If you answered “Yes” to at least six of these questions, it is highly suggestive that you could be addicted to the Internet. A consultation with a therapist, psychiatrist or other mental health or addiction professional would be helpful.

How to unplug yourself

Like many kinds of addiction, getting unhooked from Internet addiction could require the help of a professional. Do not be ashamed to ask for help—professionals can help you, and your family and loved ones can support you towards recovery.

In addition to following the advice and treatment of a professional, these additional tips could help you cope:

  • During the times you usually use the Internet (e.g., after work or before going to bed), plan ahead to use that time instead for other activities, such as spending the time with your family or loved ones, reading a book, or praying and meditation.
  • Set a time limit for yourself, and once your limit is up, switch immediately to your alternative activity to keep yourself busy.
  • Identify internet apps that you find extremely difficult to resist, and delete them.
  • Write down the disadvantages/harms of internet addiction, and read these frequently.
  • Talk to others, including family members and friends, about how they can help you cope with your addiction.
  • Try to identify the reasons why you turn to the Internet, and try to address any issues you identify.

Unlike other addictions, the goal of treatment in Internet addiction is not complete abstinence, but controlled use.

Lastly, I challenge you to have an AHA moment — Awakening, Honesty, and Action. Have an awakening by recognizing that you could have a problem. Be honest in acknowledging the negative effects of Internet addiction. Then act — seek help from family and professionals in overcoming Internet addiction, and finally having freedom.

The Internet addiction family

Internet addiction has a number of other relatives. Some experts would consider them as separate but related conditions. Others would consider them as offshoots of internet addiction. Regardless, one should be aware and wary of these other conditions:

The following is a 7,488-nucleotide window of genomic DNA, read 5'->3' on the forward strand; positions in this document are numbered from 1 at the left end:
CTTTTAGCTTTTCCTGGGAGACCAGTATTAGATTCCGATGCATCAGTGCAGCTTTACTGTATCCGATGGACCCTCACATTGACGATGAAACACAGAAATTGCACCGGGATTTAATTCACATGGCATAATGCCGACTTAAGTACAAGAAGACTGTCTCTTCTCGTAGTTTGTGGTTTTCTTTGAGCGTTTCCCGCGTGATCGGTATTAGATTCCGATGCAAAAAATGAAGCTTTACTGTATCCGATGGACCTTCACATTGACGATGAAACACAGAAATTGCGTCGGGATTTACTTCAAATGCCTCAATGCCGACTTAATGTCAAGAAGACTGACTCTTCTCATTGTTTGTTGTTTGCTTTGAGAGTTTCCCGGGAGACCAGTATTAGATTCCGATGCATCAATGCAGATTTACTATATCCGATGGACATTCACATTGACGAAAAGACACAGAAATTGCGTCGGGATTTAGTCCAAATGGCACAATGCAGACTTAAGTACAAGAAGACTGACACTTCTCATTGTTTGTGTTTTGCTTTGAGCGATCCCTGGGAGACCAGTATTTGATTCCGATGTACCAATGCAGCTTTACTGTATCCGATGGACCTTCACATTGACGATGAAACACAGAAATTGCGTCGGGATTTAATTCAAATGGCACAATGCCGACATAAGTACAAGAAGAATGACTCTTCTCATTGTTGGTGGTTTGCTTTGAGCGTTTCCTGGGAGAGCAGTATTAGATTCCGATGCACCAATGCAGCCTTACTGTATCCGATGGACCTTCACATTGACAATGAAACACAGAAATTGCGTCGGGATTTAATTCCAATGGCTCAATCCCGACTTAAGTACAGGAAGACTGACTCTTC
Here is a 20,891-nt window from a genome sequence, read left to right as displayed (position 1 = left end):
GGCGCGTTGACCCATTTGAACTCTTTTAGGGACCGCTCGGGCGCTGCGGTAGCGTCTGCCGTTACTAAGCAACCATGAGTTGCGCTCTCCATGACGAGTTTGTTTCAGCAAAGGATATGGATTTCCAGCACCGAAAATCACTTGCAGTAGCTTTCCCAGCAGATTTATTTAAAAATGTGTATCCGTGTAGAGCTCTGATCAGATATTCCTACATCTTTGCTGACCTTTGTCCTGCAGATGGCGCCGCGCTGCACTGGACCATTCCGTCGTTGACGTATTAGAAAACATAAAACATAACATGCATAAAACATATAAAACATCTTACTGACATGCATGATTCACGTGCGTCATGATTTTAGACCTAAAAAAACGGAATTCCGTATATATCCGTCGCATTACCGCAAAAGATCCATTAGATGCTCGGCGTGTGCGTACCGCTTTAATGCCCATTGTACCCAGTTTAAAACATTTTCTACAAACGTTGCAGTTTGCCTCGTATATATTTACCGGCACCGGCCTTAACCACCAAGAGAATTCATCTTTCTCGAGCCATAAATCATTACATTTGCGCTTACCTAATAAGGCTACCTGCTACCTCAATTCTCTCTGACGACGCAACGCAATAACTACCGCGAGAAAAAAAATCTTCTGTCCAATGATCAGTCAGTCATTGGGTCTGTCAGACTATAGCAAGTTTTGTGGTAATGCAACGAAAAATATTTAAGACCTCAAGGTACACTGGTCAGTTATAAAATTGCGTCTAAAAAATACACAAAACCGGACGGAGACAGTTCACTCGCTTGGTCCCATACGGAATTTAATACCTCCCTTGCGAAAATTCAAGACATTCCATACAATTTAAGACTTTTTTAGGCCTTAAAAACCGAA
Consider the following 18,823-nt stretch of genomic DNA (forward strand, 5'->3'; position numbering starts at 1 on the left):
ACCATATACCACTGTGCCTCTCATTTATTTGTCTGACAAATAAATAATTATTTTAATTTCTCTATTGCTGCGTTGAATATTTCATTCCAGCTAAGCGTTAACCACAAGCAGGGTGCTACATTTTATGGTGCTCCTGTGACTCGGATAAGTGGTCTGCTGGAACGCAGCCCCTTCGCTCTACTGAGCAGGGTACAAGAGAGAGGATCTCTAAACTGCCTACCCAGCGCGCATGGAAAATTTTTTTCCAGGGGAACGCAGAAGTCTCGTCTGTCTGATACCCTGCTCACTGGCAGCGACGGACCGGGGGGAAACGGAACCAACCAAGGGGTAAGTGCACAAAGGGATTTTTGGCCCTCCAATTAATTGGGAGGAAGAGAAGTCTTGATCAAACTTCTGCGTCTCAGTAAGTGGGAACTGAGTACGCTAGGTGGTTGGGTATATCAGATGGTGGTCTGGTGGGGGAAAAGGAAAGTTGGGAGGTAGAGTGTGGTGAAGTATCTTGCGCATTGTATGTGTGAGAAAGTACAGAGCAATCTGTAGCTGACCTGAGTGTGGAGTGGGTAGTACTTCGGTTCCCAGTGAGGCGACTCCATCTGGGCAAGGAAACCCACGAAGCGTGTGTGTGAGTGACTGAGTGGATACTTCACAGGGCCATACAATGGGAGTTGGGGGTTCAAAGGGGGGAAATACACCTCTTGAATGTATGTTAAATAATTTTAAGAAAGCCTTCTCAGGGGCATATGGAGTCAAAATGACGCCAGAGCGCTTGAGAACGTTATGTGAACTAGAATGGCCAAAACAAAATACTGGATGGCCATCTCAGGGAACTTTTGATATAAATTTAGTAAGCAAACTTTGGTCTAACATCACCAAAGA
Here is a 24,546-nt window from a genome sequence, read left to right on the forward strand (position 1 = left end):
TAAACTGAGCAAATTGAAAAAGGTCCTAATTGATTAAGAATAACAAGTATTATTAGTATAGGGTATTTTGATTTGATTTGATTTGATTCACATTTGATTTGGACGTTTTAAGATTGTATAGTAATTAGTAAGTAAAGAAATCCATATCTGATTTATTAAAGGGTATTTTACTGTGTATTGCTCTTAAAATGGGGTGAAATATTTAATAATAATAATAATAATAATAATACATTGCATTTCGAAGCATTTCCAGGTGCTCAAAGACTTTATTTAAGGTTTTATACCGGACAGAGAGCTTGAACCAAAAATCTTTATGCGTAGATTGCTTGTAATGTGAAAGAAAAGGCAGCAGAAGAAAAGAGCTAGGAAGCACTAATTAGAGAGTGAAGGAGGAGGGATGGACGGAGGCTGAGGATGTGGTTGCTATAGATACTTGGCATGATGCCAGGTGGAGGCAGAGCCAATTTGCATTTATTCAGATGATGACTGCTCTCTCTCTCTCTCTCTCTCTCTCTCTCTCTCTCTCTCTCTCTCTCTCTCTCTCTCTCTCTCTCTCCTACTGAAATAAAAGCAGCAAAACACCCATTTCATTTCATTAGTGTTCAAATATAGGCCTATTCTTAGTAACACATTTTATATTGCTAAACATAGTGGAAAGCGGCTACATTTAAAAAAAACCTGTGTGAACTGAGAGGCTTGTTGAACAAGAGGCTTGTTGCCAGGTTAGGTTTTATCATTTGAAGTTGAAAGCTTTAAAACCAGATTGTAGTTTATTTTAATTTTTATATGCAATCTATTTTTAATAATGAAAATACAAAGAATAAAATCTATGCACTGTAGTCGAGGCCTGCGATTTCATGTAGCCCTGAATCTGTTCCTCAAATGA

• Internet pornography addiction  – Compulsive use of the internet for cybersex or pornography
  • Cyber-relationship addiction  – Over-involvement in online relationships (assumes that the relationship is primarily conducted over the Internet that in real life). This could include social networking in all forms, where one’s interpersonal relationships are conducted almost solely via social networking sites or applications. This could involve “catfishing” where a person deliberately creates a fake personal profile online that is used to engage in cyber-relationships.
  • Online gambling addiction – This can be more problematic than offline gambling addiction because it is easier to gamble online in a covert manner.
  • Stock trading addiction  – Like online gambling, stock trading online can provide an addictive rush that predisposes to addiction.
  • Video game addiction  – This is a widely recognized condition that could affect a wide range of age groups, from children to mature adults.
  • Communication addiction disorder – this is when a person feels the compulsion to communicate with others even without any practical reason to do so. The Internet has facilitated this, as social networking sites make it easier for individuals to reach out. This is slightly related to cyber-relation addiction, with the addiction limited to the need to communicate.
  • Cyberslacking – The use of the Internet to waste time in the workplace or other scenarios